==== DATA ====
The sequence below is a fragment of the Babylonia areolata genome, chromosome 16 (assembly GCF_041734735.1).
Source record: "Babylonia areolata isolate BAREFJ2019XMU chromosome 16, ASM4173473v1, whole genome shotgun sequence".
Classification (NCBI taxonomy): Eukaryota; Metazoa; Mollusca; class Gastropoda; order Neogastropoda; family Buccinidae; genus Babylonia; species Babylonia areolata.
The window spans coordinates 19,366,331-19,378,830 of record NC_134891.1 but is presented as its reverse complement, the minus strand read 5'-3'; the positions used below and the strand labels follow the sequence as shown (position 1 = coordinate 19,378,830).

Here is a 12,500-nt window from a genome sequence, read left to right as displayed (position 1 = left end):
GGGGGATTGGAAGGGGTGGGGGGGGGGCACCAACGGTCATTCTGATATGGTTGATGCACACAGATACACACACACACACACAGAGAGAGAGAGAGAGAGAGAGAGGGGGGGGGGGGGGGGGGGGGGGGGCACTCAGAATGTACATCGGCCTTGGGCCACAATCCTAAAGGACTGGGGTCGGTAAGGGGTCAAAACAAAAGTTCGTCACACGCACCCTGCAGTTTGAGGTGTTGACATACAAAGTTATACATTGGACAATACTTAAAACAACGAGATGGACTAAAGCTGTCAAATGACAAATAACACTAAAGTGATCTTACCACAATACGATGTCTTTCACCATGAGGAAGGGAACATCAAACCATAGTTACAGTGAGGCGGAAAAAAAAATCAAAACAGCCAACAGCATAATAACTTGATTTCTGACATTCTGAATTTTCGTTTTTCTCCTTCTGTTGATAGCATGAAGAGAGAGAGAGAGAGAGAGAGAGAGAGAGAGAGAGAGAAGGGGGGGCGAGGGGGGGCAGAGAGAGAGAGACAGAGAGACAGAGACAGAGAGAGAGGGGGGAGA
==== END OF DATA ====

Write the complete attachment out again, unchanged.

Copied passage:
The sequence below is a fragment of the Babylonia areolata genome, chromosome 16 (assembly GCF_041734735.1).
Source record: "Babylonia areolata isolate BAREFJ2019XMU chromosome 16, ASM4173473v1, whole genome shotgun sequence".
Classification (NCBI taxonomy): Eukaryota; Metazoa; Mollusca; class Gastropoda; order Neogastropoda; family Buccinidae; genus Babylonia; species Babylonia areolata.
The window spans coordinates 19,366,331-19,378,830 of record NC_134891.1 but is presented as its reverse complement, the minus strand read 5'-3'; the positions used below and the strand labels follow the sequence as shown (position 1 = coordinate 19,378,830).

Here is a 12,500-nt window from a genome sequence, read left to right as displayed (position 1 = left end):
GGGGGATTGGAAGGGGTGGGGGGGGGGCACCAACGGTCATTCTGATATGGTTGATGCACACAGATACACACACACACACACAGAGAGAGAGAGAGAGAGAGAGAGGGGGGGGGGGGGGGGGGGGGGGGGCACTCAGAATGTACATCGGCCTTGGGCCACAATCCTAAAGGACTGGGGTCGGTAAGGGGTCAAAACAAAAGTTCGTCACACGCACCCTGCAGTTTGAGGTGTTGACATACAAAGTTATACATTGGACAATACTTAAAACAACGAGATGGACTAAAGCTGTCAAATGACAAATAACACTAAAGTGATCTTACCACAATACGATGTCTTTCACCATGAGGAAGGGAACATCAAACCATAGTTACAGTGAGGCGGAAAAAAAAATCAAAACAGCCAACAGCATAATAACTTGATTTCTGACATTCTGAATTTTCGTTTTTCTCCTTCTGTTGATAGCATGAAGAGAGAGAGAGAGAGAGAGAGAGAGAGAGAGAGAGAGAAGGGGGGGCGAGGGGGGGCAGAGAGAGAGAGACAGAGAGACAGAGACAGAGAGAGAGGGGGGAGA